FWC grants unfair dismissal access to casual employee

FWC grants unfair dismissal access to casual employee

The Fair Work Commission has rejected an employer’s claim that a dismissed employee was not engaged as a casual on a regular and systematic basis and should, therefore, not be able to contest his dismissal.

The employee, ‘JA’, was engaged and classified as a casual employee, employed by retail gardening and hardware giant Bunnings under the industrial agreement Bunnings Warehouse Small Format Stores Agreement 2013. He was at all relevant times a casual employee placed into a casual pool which made him available to be rostered at multiple stores across the city of Adelaide.

He was effectively dismissed from 16 February 2023 in the sense that he was removed from the roster prior to working the shifts he had been rostered that day. He also did not work on 17,18 and 19 February 2023, which were days he had been rostered for.

As noted by Deputy President Peter Anderson, to successfully pursue a claim, JA has to prove that he was a casual employee (as defined), that he was a “regular casual employee” (as defined), and that he had a reasonable expectation of continuing employment on a regular and systematic basis.

His roster was based around his university studies, in that he normally worked every second weekend and was able to do additional shifts if required on some weekdays when he did not have course commitments and during tertiary semester breaks. He often advised his supervisor, in advance, of his ability to work particular shifts.

In the six months prior to his dismissal, he worked approximately eight days per month in every month.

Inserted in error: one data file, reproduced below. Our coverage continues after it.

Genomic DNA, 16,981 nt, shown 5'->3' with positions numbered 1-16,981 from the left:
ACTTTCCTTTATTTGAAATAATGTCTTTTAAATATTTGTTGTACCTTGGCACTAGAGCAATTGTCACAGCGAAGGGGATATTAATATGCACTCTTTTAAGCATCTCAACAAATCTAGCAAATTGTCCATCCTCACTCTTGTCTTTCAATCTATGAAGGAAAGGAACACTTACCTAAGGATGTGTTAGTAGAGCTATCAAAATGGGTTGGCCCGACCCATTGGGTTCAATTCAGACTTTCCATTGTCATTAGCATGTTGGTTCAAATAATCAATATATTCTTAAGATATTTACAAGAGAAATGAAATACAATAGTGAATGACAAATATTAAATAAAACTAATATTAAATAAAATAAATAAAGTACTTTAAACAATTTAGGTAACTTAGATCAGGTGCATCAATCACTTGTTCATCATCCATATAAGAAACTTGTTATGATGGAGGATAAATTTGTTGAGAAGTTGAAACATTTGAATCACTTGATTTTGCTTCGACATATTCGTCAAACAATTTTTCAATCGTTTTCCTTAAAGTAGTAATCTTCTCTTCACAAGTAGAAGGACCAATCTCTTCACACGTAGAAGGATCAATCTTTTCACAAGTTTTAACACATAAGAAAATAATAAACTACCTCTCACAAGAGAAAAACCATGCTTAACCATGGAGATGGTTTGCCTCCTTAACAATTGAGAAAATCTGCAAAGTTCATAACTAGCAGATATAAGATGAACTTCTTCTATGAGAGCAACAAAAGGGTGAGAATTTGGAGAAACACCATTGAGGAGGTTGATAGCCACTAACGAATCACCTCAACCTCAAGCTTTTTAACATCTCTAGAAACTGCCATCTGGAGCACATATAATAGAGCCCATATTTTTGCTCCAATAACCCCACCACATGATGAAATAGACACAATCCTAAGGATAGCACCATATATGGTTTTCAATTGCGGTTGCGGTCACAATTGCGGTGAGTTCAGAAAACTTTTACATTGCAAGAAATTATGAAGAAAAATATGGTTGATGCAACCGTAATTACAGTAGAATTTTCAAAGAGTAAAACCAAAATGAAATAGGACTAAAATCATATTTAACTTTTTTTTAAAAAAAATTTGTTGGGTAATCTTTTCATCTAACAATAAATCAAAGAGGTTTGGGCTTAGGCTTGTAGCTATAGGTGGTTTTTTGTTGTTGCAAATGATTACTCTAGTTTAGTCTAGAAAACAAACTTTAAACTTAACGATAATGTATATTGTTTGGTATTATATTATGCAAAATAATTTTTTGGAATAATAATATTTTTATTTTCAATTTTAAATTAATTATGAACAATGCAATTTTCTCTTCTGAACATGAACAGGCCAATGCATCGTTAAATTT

Deputy President Anderson acknowledged that there was no dispute between the parties that the employee was a casual employee.

The Deputy President further noted,

“I find that Mr (A’s) employment as a casual employee was regular, having regard to its frequency. The concept should be applied liberally and implies a regular pattern … I also find that Mr (A) was systematically employed in the sense that his employment was part of a pattern of engagement occurring as a consequence of business reliance on his services”.

In support of this argument, the Deputy President highlighted that in the period commencing 19 September through to 2 January, there were only 5 weeks where JA did not work.

Further, the Deputy President determined that JA had a genuine expectation of ongoing employment. As he noted,

“Was there an expectation? I conclude there was. The evidence establishes that Mr (A) had an expectation of continuing employment on a regular and systematic basis. He organised his work around his tertiary studies and made this known to his employer. He made himself available on a consistent basis to work on weekends, and to supplement that with weekday work when he was available. Mr (A) continued to make himself available again to be rostered after having been previously rostered. This also supports a conclusion that he had an expectation of ongoing employment on that basis”.

Consequently, the Deputy President determined the application has met the jurisdictional requirements, and he will list the matter for further directions.

JA v Bunnings Group Limited T/A Bunnings Warehouse [2023] FWC 972 (1 May 2023) (austlii.edu.au)

For queries about employment status, performance management, terminating employees, or other employment questions, please contact Dean Cameron at Workforce Advisory Lawyers – We Know Employment Law on 0417 622 178, 1300 925 529 or via email to dean.cameron@workforceadvisory.com.au

Disclaimer: This information is provided as general advice on workplace relations and employment law. It does not constitute legal advice, and it is always advisable to seek further information regarding specific workplace issues. Liability limited by a scheme approved under professional standards legislation.

Ref: 341.0523

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